Crowds gathered at the city’s most famous intersection for a massive street party as police looked on.

While New Year’s in Japan is traditionally a quiet affair, with families watching the Kohaku Uta Gassen singing contest on TV or partaking in one of the holiday’s many rituals, some young Tokyoites prefer to see the New Year in with a bang, and for many that means attending “You Make Shibuya Countdown“.

The massive Coca-Cola-sponsored street party first began in 2016, and has been getting bigger and brighter every year, with a stage and live performances set up outside the Shibuya 109 department store and special countdown videos screened on the large digital billboards surrounding the famous scramble crossing. 

On the day of the 2018-2019 event, original Coca-Cola hats, glow bracelets, and other Coke goods were handed out for free in the area, and New Year’s revellers were happy to embrace all the in-your-face branded marketing by the international drinks giant, as it meant they got to enjoy a party on the streets which looked like this.

In the lead-up to the actual countdown, the streets around the scramble crossing began swelling with partygoers. JR East closed their Shibuya Station exit shutters from 11 p.m., while Tokyu Corporation shut a number of exits from 10 p.m. to help ease congestion.

Shibuya Ward Assemblyman Takumi Tanaka stopped by during the evening, and said there were more people in attendance than last year, and even more foreigners, which he said made up 80-90 percent of the crowd. He was happy to report that despite some jostling near the barriers set up by police to restrict entry and prevent overcrowding at the famous intersection, the congestion at the crossing was kept under control thanks to these crowd restrictions.

Police were out in force during the event, to ensure there was no repeat of the truck-tipping events and debauchery seen during Halloween. While there were several reports of theft and other minor incidents, including at least one arrest, no major issues were reported from the evening.

▼ The most dangerous shenanigans seen on the night were revellers climbing trees and lightpoles in the area.

While most of the New Year’s Eve action was centred around the famous scramble crossing, nearby streets like the one outside the Modi building were also swamped with crowds enjoying the massive street party.

▼ The countdown to midnight outside the Modi building.

The area outside the Shibuya 109 building had been set up by the “You Make Shibuya Countdown” organisers as a primary event space for the evening, where partygoers could enjoy live performances in the lead-up to midnight.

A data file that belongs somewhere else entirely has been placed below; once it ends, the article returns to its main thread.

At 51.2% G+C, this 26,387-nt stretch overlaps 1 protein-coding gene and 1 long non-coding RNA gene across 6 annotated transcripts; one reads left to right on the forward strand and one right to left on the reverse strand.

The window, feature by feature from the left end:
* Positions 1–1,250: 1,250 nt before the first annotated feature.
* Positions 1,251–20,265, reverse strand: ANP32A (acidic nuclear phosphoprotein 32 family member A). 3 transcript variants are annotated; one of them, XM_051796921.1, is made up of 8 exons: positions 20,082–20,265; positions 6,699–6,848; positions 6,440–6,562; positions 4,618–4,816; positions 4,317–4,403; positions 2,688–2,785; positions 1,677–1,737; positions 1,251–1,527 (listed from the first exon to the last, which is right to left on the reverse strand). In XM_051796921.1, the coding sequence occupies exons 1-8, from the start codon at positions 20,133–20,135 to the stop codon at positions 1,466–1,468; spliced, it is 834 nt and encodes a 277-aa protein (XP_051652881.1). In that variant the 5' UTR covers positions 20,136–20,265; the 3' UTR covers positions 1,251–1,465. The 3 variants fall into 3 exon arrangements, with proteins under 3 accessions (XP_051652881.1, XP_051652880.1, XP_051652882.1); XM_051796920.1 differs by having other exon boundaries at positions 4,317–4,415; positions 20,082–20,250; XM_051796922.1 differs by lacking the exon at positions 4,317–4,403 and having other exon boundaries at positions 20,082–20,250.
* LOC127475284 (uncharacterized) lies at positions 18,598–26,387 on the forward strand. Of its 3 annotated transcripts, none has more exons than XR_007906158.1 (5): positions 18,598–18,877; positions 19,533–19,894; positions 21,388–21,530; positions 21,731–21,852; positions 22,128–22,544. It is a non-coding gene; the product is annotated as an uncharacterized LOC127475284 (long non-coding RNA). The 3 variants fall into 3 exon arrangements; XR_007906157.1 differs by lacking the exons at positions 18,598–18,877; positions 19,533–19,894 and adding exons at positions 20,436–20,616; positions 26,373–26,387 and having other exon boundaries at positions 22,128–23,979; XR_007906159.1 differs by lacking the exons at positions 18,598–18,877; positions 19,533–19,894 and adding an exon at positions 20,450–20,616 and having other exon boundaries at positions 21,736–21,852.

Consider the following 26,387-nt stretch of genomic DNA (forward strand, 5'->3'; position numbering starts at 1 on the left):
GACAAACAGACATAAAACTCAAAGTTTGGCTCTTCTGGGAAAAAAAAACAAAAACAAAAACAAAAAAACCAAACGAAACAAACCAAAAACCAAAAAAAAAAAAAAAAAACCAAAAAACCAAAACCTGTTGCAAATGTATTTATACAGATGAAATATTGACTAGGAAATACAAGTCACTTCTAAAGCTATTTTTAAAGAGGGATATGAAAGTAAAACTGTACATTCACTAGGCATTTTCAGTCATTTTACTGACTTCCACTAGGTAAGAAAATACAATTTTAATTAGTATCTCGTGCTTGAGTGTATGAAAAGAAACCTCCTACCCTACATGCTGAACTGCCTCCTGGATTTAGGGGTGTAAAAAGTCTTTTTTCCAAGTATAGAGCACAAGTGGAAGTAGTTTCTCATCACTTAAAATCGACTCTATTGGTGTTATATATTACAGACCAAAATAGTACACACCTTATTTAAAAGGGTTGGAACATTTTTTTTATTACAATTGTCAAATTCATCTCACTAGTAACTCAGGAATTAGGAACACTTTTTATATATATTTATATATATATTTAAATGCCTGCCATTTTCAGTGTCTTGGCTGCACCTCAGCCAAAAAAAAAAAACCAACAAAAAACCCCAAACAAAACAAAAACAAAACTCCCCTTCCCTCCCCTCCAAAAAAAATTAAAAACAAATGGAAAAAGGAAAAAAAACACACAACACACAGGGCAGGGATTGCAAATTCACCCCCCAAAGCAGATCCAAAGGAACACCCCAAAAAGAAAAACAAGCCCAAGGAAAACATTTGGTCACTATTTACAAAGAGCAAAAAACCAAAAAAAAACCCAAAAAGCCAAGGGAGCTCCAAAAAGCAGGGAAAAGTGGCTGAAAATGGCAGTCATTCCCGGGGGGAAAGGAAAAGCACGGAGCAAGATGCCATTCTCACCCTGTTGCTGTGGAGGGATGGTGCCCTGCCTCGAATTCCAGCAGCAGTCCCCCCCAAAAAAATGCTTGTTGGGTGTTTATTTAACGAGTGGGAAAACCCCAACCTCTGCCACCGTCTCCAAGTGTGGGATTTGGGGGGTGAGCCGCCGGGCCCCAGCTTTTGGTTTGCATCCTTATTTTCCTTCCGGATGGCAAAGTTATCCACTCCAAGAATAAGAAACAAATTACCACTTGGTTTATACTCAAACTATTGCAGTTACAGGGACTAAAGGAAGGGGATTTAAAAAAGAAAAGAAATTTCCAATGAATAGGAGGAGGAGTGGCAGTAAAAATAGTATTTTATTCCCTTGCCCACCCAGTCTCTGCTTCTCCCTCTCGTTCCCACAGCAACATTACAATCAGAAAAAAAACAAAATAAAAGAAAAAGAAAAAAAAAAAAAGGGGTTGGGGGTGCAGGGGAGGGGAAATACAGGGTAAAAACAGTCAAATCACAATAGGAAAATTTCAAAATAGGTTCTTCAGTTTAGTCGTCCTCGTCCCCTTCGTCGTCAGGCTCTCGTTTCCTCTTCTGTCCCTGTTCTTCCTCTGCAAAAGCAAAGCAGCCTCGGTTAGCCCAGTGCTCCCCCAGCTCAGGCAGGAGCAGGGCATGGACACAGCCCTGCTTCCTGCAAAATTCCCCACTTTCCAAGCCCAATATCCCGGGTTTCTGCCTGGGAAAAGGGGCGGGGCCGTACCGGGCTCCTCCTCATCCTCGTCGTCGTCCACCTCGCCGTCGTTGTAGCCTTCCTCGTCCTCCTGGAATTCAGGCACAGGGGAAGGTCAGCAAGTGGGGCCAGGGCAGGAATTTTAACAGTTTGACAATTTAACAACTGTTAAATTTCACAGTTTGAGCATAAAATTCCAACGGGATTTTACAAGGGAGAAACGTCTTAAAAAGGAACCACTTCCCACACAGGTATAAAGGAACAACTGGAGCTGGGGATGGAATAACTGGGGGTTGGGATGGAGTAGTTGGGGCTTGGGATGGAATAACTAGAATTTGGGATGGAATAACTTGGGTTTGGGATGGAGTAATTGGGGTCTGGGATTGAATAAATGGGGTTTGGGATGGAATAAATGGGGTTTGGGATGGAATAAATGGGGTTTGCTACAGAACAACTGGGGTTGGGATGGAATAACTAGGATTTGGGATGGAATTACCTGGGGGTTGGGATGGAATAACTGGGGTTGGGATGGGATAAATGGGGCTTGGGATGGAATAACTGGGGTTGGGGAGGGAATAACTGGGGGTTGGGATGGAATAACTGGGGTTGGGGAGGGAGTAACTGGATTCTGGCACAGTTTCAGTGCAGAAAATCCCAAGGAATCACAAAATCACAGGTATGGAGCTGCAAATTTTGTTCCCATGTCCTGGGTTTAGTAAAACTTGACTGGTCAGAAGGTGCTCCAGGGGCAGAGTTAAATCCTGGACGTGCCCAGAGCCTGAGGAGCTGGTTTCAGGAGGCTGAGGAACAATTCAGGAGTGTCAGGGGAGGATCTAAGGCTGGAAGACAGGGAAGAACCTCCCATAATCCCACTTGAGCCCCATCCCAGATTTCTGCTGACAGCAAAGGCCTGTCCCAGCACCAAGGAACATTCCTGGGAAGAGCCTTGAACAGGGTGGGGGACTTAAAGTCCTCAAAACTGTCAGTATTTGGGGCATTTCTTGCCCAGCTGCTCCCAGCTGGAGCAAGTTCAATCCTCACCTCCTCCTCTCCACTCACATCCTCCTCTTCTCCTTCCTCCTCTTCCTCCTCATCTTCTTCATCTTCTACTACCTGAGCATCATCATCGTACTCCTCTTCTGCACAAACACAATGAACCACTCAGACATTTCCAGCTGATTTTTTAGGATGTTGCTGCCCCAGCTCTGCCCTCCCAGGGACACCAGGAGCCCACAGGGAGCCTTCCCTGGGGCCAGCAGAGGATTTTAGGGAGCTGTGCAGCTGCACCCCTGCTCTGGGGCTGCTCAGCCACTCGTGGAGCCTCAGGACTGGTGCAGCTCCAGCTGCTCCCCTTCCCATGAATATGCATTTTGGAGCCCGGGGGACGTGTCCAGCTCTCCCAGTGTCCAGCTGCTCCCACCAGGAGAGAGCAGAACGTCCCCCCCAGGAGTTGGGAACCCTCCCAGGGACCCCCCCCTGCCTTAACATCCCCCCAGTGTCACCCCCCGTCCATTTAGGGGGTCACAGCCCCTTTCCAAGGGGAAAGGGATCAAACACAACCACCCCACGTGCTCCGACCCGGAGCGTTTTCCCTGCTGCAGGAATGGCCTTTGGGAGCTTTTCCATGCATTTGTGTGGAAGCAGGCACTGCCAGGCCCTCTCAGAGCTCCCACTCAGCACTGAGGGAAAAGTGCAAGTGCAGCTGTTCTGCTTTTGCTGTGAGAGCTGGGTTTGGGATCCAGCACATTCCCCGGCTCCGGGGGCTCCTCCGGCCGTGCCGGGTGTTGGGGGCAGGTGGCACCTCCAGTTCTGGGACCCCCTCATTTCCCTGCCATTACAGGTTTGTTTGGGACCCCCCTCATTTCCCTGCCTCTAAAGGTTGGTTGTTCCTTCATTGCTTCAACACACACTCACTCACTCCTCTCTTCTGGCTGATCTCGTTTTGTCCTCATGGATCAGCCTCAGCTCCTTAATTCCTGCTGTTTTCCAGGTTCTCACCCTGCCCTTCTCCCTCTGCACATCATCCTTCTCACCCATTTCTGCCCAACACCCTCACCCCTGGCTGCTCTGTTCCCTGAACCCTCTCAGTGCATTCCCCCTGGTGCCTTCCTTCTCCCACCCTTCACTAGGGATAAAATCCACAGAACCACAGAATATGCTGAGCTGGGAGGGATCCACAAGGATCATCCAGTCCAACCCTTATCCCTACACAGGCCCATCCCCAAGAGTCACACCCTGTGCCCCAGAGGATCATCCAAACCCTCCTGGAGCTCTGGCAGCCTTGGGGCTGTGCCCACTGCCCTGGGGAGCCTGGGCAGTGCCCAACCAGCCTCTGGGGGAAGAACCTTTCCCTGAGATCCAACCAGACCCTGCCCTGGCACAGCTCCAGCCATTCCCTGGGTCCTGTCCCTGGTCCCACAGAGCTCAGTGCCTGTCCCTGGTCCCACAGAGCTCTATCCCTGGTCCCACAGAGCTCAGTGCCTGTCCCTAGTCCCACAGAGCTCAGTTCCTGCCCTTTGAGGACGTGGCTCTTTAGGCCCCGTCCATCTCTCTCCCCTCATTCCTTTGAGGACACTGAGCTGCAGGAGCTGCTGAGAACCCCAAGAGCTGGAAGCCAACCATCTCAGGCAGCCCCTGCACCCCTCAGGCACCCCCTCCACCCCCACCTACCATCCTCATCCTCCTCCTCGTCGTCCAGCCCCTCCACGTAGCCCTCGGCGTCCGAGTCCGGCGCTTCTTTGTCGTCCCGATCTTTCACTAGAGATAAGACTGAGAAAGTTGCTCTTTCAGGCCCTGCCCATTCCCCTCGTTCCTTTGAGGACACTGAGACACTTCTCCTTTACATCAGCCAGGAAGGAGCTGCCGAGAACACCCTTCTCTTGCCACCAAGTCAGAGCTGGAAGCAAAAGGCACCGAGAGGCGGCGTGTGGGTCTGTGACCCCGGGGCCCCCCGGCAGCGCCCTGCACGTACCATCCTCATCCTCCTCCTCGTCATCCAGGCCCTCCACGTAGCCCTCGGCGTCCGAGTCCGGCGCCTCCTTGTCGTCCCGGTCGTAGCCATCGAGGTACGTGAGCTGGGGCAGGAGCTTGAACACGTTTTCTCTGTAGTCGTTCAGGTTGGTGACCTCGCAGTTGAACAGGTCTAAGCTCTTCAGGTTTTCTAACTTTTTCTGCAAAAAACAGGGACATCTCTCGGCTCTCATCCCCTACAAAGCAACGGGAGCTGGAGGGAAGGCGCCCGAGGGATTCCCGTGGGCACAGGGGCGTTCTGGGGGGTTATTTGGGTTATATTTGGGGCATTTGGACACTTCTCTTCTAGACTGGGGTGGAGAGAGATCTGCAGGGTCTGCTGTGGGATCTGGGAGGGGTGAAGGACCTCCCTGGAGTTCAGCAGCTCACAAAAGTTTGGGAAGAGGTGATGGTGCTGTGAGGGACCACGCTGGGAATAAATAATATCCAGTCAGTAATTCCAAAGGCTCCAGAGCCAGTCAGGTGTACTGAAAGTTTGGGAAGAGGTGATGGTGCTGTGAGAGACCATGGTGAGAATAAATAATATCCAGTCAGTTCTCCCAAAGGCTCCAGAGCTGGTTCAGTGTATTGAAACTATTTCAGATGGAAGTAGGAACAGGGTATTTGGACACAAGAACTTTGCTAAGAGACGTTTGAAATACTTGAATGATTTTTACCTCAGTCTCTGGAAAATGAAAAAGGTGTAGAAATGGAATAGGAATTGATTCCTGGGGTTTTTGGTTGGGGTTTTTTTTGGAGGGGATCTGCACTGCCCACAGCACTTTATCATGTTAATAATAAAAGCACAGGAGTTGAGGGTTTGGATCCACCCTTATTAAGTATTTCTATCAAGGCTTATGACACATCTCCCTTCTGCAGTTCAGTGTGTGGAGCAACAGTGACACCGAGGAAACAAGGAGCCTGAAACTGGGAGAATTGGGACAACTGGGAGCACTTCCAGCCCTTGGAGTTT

▼ The countdown to midnight outside the 109 building.

One special surprise for revellers on the night was this original “Thank you 2018!” movie battle between Mario and Bowser, which appeared at a number of venues, including above the Shibuya Station building, thanks to event supporters Nintendo.

Of course, the most coveted section on the night was the scramble crossing intersection itself, where partygoers were surrounded by digital billboards, adding to the party atmosphere.

▼ Scenes from the event were broadcast on national television.

▼ People at home could also watch the night unfold with the live cam at the scramble crossing.

The event was also screened live on social media platforms like Line and Twitter, where people gushed over the appearance of J-pop group Little Glee Monster on the digital billboards.

▼ And then, the countdown to midnight began in the middle of the scramble crossing.

▼ The New Year came with cheers from the crowd and digital fireworks on the giant screens.

With 67,000 attendees in 2016, 100,000 in 2017, and a reported 120,000 attendees in 2018, the You Make Shibuya Countdown is getting bigger and more popular every year.

And with a gaping hole in the market for a televised outdoor party event like those seen in New York, London and Sydney at New Year’s Eve, we have a feeling the You Make Shibuya Countdown might soon appear in the TV schedule to rival Kohaku Uta Gassen. Which would be a boon for Coca-Cola and its marketing team.

Source: Nikkan Sports via Hachima Kikou
Featured image: Twitter/@TIb_tter